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7

I will complement saz's answerby proving that $L$ (to use saz's terminology) is a random variable. EDIT: A simpler and more powerful proof was given later by saz here (see his remark at the end). Introduction & proof outline 0 Following is a proof that the measure of the path of an $n$-dimensional ($n \geq 1$) Brownian motion is itself a measurable ...

6

Unfortunately, I'm not aware of an alternative proof (or a more detailed version of the proof by Mörters/Peres). So, instead of providing you with a source, I'll follow the lines of Paul Lévy; hopefully filling the gaps in his proof. Let $(B(t))_{t \geq 0}=((B^1(t),B^2(t)))_{t \geq 0}$ be a two-dimensional Brownian motion and $L := \lambda(B([0,1]))$. ...

3

Let $$W_t := \sigma B_t - \mu \cdot t$$ be a Brownian motion with drift $\mu>0$ and $$T_x := \inf\{t \geq 0; W_t \geq x\}.$$ Using the stationarity and independence of the increments of the Brownian motion $(B_t)_{t \geq 0}$, it is not difficult to see that $\left(\exp\left[\frac{2\mu W_t}{\sigma^2}\right]\right)_{t \geq 0}$ is a martingale. In ...

2

Since the function $f$ depends on the time $t$, we have to apply the time-dependent Itô formula which states that $$f(t,B_t)-f(0,B_0) = \int_0^t \frac{\partial}{\partial x} f(s,B_s) \, dB_s + \int_0^t \left( \frac{\partial}{\partial t}f(s,B_s) + \frac{1}{2} \frac{\partial^2}{\partial x^2} f(s,B_s) \right) \, ds.$$ For $f(t,x) := t \cdot x$ we see that $$t ... 2 Yes, your approach is correct. Your calculation simplifies (a bit) if you use the symmetry, i.e. the fact that$$\text{var} \left( \sum_{i=1}^n W_{t_i} \right) = \sum_{i=1}^n \text{var}(W_{t_i}) + 2 \sum_{i=1}^n \sum_{j=1}^{i-1} \text{cov}(W_{t_i},W_{t_j}).$$An alternative approach is the following: The vector (W_{t_1},\ldots,W_{t_n}) is a Gaussian ... 2 For simplicity (of notation), we assume n=2, i.e. that (B_s)_{s \geq 0} is a 2-dimensional Brownian motion, and t=1. For k,j \in \mathbb{Z} and m \in \mathbb{N} set$$A_{k,j}^m := \left[ \frac{k}{2^m}, \frac{k+1}{2^m} \right) \times \left[ \frac{j}{2^m}, \frac{j+1}{2^m} \right)$$and$$B_{k,j}^m := \left[ \frac{k-1}{2^m}, \frac{k+2}{2^m} ...

2

$$E[ (W_{n\Delta} - W_{(n-1)\Delta})^2] = E[W_{n\Delta}^2] - 2 E[W_{n\Delta}W_{(n-1)\Delta}] + E[W_{(n-1)\Delta}^2]$$ Use what we know about the second moment of $W_t$, and rewrite the second term. $$=n \Delta - 2 E\left[\left(W_{(n-1)\Delta} + (W_{n\Delta}-W_{(n-1)\Delta})\right)W_{(n-1)\Delta}\right] + (n-1)\Delta$$ Expand second term and use ...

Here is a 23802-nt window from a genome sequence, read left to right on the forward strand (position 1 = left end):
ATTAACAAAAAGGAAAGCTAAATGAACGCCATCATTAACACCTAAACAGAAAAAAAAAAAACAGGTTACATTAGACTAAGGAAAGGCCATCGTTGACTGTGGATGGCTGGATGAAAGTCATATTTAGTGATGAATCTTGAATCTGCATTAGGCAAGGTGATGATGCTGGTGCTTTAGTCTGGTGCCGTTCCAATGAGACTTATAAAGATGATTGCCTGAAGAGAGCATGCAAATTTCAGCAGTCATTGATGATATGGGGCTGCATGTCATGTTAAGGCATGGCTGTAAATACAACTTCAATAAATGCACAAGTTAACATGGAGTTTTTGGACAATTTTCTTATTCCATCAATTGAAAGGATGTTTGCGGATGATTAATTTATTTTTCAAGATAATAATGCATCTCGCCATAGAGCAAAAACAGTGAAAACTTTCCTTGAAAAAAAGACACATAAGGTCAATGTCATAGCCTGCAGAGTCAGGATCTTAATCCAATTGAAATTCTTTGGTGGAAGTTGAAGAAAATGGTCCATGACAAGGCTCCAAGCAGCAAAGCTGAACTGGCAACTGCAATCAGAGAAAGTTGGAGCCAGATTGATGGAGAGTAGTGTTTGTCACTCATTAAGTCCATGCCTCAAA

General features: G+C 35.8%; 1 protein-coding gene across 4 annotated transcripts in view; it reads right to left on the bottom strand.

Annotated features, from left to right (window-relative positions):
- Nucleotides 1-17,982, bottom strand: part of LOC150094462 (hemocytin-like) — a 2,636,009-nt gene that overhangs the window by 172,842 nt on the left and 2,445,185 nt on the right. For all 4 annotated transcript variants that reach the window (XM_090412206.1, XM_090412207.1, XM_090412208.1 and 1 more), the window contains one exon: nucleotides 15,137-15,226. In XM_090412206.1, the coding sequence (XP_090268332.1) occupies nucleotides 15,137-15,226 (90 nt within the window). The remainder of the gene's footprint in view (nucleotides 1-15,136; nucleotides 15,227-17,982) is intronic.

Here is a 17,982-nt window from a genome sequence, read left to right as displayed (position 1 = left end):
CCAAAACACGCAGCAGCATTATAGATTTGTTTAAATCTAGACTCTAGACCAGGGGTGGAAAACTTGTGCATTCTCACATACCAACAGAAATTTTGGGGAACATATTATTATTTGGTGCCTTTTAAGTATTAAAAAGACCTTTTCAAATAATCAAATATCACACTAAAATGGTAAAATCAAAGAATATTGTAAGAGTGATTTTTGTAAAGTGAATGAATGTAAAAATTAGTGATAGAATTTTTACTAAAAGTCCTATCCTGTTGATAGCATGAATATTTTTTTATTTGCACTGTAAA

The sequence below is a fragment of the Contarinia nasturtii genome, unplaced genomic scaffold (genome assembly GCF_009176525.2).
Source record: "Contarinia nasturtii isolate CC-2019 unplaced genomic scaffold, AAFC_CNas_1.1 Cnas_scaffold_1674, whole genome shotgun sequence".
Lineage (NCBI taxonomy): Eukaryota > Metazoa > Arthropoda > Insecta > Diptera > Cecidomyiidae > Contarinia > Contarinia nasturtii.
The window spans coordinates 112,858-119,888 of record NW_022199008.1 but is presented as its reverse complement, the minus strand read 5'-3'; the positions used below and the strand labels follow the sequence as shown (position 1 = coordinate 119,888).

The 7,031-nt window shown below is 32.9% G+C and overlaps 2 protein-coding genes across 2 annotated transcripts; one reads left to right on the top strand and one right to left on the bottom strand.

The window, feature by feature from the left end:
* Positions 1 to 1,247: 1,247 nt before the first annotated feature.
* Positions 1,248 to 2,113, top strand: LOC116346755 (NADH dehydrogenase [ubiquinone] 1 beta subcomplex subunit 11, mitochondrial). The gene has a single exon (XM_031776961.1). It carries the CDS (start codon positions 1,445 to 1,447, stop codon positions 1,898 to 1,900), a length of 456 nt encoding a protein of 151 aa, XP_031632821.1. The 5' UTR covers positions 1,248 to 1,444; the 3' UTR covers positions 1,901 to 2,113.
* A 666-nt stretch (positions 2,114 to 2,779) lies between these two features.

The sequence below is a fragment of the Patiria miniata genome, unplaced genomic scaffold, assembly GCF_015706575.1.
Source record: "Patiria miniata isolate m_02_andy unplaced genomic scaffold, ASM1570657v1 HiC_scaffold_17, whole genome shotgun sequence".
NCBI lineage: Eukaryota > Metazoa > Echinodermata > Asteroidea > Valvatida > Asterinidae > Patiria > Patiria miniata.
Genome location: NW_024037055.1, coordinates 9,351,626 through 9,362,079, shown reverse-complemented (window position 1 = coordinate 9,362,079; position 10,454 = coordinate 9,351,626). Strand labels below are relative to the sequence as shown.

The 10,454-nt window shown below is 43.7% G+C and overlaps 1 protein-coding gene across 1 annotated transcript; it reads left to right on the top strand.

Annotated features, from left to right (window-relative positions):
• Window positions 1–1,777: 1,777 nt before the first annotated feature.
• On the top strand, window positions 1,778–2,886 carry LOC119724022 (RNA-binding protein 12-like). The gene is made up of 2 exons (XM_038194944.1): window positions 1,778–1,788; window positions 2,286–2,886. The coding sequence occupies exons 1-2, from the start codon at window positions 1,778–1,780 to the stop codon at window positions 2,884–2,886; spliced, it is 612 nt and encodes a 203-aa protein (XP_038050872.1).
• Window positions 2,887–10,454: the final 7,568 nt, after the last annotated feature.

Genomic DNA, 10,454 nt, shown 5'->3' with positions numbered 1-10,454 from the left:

2

Since $X_t$ is $N(0,t)$ for every $t$, one knows that $X_0=0$. Since the distribution of $X_t-X_s$ depends only on $t-s$, one knows that, for every $n$, $X_{n\Delta}-X_{(n-1)\Delta}$ is distributed like $X_{\Delta}-X_0=X_\Delta$, which is $N(0,\Delta)$. In particular, $X_{n\Delta}-X_{(n-1)\Delta}$ is centered with variance $\Delta$, QED.

2

I think you are on the right way. Consider $\ \varphi _{\lambda} (s) = \lambda e ^{-\lambda(t-s)}$ , $s \in [0;t]$. Then $||\varphi _{\lambda}||_{L_1} = 1 - e^{-\lambda t}$, so $||\varphi _{\lambda}||_{L_1} \to 1$ as $\lambda \to \infty$, and at the same time for any $\varepsilon \in (0;t)$ $$\int _0 ^{t-\varepsilon} \varphi _{\lambda} (s) ds \to 0,\ ... 1 Write that B_t - B_s \sim N(0,t-s) and the bilinear form as a sum of squares:$$ E\exp (a(B_t - B_s))= \int \frac{dx}{\sqrt{2\pi}} \exp \left(a\sqrt{t-s} x - \frac{x^2}2\right) \\= \int \frac{dx}{\sqrt{2\pi}} \exp \left(-\frac 12\left(x-a\sqrt{t-s}\right)^2\right) \exp\left(\frac 12 a^2\left(t-s\right)\right) = \exp\left(\frac 12 ...

1

Taken for granted that $\rho \leq \tau$, let us see why the derivation you gave makes sense. Recall the equation chain: \begin{aligned} u(x) & \stackrel{A}{=} E_x\left[E_x\left[\varphi(B(\tau))\mathbb{1}_{\{\tau < \infty\}} \mid \mathcal{F}^+(\rho)\right]\right] \\ & \stackrel{B}{=} E_x\left[u(B(\rho))\right] \\ & \stackrel{C}{=} ... 1 First we consider the case that f is bounded, i.e.\sup_{x \in \mathbb{R}} |f(x)| = \|f\|_{\infty}<\infty.$$By definition, we have$$S^{(n)}-S = \sum_{k=1}^{k_n} f(B_{t_{k-1}^{(n)}}) \cdot \bigg[ \left( B_{t_k^{(n)}}-B_{t_{k-1}^{(n)}} \right)^2 - (t_k^{(n)}-t_{k-1}^{(n)}) \bigg].$$Squaring this expression yields$$(S^{(n)}-S)^2 = ...

1

Suppose that $$dX_t = - \mu X_t \, dt + \sigma \, dW_t \tag{1}$$ and set $Y_t := e^{\mu t} X_t$. Itô's formula states that $$df(t,X_t)= \frac{\partial}{\partial x} f(t,X_t) \, dX_t + \frac{\partial}{\partial t} f(t,X_t) \, dt + \frac{1}{2} \frac{\partial^2}{\partial x^2} f(t,X_t) \, d\langle X \rangle_t. \tag{2}$$ Here, we have $f(t,x) = e^{\mu t} \cdot ... 1 I think the trick is usually to find an Ito diffusion that is relevant and augment it by$t$; then you can use the results for Ito diffusions. So for example$\mathrm{d}Y_t = \mathrm{d}B_t + \mathrm{d}t$is an Ito diffusion and we have$Y_t = B_t + t\$. So then lets look at $$Z_t = \left( \begin{array}{c} Y_t \\ t \\ \end{array} \right)$$ We know the ...

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